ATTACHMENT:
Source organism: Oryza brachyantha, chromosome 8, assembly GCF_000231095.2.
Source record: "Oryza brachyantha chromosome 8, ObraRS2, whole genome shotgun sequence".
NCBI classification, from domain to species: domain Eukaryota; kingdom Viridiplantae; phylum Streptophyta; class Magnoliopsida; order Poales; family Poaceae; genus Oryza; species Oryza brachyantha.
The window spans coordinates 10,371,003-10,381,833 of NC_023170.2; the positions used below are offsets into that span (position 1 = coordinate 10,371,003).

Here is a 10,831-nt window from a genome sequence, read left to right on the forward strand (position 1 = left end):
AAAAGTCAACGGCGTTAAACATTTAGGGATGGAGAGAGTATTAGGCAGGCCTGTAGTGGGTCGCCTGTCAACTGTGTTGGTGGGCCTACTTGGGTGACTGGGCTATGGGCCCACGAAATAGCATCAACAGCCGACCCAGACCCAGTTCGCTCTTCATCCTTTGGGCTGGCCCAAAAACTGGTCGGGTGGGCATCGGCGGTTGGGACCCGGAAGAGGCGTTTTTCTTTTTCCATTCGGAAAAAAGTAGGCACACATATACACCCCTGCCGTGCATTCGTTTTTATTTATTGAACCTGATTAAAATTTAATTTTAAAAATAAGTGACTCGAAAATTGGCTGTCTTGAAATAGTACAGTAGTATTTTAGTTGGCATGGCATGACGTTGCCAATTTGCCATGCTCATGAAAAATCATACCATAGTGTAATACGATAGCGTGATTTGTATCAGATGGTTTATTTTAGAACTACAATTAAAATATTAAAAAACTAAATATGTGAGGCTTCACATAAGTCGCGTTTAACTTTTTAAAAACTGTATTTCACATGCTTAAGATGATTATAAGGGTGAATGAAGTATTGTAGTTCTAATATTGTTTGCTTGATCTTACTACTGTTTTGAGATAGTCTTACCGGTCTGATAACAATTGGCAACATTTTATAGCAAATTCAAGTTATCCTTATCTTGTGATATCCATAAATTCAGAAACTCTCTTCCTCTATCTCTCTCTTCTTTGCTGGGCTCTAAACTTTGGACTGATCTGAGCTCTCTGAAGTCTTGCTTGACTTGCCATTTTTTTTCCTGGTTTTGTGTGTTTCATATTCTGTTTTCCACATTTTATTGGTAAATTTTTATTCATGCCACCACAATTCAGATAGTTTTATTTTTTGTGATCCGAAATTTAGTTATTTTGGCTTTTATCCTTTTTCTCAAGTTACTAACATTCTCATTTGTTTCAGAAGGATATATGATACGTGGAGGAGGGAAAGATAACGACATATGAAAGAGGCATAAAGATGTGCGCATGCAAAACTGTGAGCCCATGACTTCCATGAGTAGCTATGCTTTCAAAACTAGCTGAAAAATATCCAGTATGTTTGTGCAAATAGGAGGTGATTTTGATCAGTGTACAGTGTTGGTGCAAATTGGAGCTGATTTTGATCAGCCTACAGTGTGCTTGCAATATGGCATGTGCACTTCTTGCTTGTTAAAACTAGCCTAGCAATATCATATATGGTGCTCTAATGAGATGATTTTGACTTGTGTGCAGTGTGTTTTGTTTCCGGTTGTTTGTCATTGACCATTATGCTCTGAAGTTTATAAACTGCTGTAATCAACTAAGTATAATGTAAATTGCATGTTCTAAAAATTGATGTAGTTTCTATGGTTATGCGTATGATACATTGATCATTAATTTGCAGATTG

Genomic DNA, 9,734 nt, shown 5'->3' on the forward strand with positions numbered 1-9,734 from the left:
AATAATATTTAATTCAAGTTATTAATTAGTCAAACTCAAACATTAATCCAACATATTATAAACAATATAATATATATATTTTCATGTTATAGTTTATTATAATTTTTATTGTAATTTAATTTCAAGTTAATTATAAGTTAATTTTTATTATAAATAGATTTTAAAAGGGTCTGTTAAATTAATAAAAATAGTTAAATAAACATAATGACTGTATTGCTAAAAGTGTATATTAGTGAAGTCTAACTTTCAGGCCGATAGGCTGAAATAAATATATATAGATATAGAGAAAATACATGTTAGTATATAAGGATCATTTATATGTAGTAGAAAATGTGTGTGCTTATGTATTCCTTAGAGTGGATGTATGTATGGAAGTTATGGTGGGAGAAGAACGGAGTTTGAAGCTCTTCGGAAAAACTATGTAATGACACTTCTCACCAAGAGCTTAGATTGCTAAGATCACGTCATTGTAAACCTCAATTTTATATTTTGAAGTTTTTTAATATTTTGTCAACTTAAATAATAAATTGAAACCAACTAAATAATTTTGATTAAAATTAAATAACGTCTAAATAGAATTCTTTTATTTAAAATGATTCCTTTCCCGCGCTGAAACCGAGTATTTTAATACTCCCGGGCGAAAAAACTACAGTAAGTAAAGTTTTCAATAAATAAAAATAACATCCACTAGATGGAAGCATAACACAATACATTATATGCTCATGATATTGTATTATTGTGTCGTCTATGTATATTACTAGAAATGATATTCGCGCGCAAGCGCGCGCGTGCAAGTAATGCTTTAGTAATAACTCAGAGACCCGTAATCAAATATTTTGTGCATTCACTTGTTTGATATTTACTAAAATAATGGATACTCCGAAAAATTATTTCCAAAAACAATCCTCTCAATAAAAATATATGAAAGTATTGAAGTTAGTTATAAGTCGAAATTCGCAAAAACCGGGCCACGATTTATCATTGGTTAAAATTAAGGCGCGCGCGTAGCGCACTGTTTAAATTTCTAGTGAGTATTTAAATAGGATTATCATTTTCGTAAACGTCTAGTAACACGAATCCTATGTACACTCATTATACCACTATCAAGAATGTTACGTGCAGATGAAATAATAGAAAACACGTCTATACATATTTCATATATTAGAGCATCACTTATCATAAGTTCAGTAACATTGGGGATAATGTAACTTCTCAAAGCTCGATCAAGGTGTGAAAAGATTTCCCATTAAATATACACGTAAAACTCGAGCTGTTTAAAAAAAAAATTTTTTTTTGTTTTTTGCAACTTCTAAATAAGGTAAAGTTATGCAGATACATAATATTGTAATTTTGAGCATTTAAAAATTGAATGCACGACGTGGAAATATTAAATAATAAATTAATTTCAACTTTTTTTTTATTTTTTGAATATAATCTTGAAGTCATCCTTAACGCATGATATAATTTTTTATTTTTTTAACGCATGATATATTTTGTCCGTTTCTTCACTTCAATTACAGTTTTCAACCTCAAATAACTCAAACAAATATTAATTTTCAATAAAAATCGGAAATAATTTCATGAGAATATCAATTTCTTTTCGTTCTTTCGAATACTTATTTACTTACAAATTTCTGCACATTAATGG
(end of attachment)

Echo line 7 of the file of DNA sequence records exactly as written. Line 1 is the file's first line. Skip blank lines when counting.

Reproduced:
Genomic DNA, 9,734 nt, shown 5'->3' on the forward strand with positions numbered 1-9,734 from the left: